It is the duty of nations as well as of men to own their dependence upon the overruling power of God, and to confess their sins and transgressions in humble sorrow, yet with assured hope that genuine repentance will lead to mercy and pardon, and to recognize the sublime truth, announced in Holy Scripture, and proven by all history, that those nations only are blessed whose God is the Lord. And, insomuch as we know that by His divine law nations, like individuals, are subjected to punishments and chastisement in this world, may we not justly fear that the awful calamity of civil war which now desolates the land may be but a punishment inflicted upon us for our presumptuous sins, to the needful end of our national reformation as a whole people? We have been the recipients of the choicest bounties of Heaven; we have been preserved these many years in peace and prosperity; we have grown in numbers, wealth and power as no other nation has ever grown. But we have forgotten God. We have forgotten the gracious hand which has preserved us in peace and multiplied and enriched and strengthened us, and we have vainly imagined, in the deceitfulness of our hearts, that all these blessings were produced by some superior wisdom and virtue of our own. Intoxicated with unbroken success, we have become too self-sufficient to feel the necessity of redeeming and preserving grace, too proud to pray to the God that made us. It behooves us, then, to humble ourselves before the offended power, to confess our national sins and to pray for clemency and forgiveness.” [Abraham Lincoln, a Proclamation of a National Day of Fasting and Prayer, March 30, 1863]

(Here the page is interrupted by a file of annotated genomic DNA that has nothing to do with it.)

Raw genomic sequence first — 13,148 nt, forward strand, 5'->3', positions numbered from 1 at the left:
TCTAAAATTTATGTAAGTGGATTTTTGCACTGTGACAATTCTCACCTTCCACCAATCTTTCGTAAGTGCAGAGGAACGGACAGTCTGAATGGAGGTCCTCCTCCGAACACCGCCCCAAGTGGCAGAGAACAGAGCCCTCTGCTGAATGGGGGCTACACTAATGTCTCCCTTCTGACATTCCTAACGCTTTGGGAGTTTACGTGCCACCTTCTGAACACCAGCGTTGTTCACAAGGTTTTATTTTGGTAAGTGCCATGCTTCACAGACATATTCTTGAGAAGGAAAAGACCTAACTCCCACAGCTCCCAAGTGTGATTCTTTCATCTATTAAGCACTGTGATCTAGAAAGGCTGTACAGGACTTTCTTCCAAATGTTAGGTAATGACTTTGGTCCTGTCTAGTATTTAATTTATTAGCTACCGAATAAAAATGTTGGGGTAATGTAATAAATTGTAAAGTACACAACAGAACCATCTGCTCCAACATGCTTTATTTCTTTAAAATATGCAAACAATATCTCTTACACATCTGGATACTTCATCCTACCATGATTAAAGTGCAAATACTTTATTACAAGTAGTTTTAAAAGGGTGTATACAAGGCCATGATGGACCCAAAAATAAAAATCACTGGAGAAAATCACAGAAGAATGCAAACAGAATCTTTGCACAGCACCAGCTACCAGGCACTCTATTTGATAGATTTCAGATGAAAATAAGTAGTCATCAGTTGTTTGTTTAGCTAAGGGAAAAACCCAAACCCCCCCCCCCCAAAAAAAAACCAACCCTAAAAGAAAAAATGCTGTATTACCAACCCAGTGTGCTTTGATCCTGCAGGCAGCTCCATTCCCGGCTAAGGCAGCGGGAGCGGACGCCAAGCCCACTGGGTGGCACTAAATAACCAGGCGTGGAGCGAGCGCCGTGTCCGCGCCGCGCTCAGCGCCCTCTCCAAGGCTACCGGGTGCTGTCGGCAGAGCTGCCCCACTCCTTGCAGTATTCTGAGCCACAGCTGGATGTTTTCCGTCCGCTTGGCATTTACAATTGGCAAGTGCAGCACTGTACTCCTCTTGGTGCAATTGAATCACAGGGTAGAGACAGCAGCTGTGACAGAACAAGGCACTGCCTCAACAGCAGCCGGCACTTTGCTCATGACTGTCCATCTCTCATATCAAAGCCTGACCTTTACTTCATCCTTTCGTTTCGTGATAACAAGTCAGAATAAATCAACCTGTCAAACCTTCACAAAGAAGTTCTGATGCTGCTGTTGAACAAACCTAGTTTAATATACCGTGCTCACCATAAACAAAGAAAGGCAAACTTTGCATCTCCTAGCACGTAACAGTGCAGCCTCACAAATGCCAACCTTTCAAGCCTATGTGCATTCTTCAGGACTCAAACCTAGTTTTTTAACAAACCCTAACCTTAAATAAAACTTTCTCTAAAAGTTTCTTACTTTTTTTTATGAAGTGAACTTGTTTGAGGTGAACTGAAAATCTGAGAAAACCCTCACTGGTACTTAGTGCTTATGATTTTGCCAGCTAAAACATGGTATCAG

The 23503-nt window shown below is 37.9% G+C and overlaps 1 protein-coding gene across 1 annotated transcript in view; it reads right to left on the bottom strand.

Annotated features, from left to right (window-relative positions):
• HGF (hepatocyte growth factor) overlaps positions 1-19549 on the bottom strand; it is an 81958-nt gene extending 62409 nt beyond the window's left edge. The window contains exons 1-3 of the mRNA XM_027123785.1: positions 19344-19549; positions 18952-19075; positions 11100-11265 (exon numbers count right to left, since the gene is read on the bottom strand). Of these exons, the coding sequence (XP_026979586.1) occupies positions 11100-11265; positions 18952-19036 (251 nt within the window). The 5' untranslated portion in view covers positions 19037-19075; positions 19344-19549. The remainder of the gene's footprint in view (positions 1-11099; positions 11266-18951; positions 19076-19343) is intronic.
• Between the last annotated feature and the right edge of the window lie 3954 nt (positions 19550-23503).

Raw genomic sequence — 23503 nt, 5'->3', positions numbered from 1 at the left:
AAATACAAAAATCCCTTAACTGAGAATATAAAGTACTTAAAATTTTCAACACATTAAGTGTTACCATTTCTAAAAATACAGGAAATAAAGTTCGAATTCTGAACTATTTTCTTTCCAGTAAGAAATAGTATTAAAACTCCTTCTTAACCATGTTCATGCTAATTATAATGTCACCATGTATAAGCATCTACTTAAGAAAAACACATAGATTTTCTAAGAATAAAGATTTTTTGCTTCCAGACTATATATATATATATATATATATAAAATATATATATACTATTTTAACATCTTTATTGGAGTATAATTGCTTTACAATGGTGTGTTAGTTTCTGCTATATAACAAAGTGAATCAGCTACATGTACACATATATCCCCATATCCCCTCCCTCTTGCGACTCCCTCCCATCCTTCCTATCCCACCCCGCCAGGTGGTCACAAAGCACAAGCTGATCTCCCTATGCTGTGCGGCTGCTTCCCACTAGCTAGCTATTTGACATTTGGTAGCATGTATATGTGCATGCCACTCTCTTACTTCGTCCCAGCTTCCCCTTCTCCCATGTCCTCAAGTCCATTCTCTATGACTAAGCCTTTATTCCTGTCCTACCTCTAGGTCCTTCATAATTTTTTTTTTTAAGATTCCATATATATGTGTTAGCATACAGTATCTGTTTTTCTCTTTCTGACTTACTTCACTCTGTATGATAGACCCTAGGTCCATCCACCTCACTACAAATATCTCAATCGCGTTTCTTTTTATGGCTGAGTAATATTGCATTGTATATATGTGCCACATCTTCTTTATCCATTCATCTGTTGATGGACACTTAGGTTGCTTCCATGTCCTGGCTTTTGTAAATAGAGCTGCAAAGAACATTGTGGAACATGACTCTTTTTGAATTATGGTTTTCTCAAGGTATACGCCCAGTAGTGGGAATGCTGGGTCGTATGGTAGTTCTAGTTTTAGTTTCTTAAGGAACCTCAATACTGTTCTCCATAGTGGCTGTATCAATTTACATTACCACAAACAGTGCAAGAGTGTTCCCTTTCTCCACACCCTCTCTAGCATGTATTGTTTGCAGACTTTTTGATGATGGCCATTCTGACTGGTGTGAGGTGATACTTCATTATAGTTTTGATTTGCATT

“I invite the people of the United states (on Aug 6)… to invoke the influence of His Holy Spirit… to guide the counsels of the government with wisdom adequate to so great a national emergency, and to visit with tender care and consolation throughout the length and breadth of our land all those who, through the vicissitudes of marches, voyages, battles, and sieges have been brought to suffer in mind, body, or estate, and finally to lead the whole nation through the paths of repentance and submission to the Divine will back to the perfect enjoyment of union and internal peace.” [Abraham Lincoln, Proclamation of a National Day of Prayer, July 15, 1863]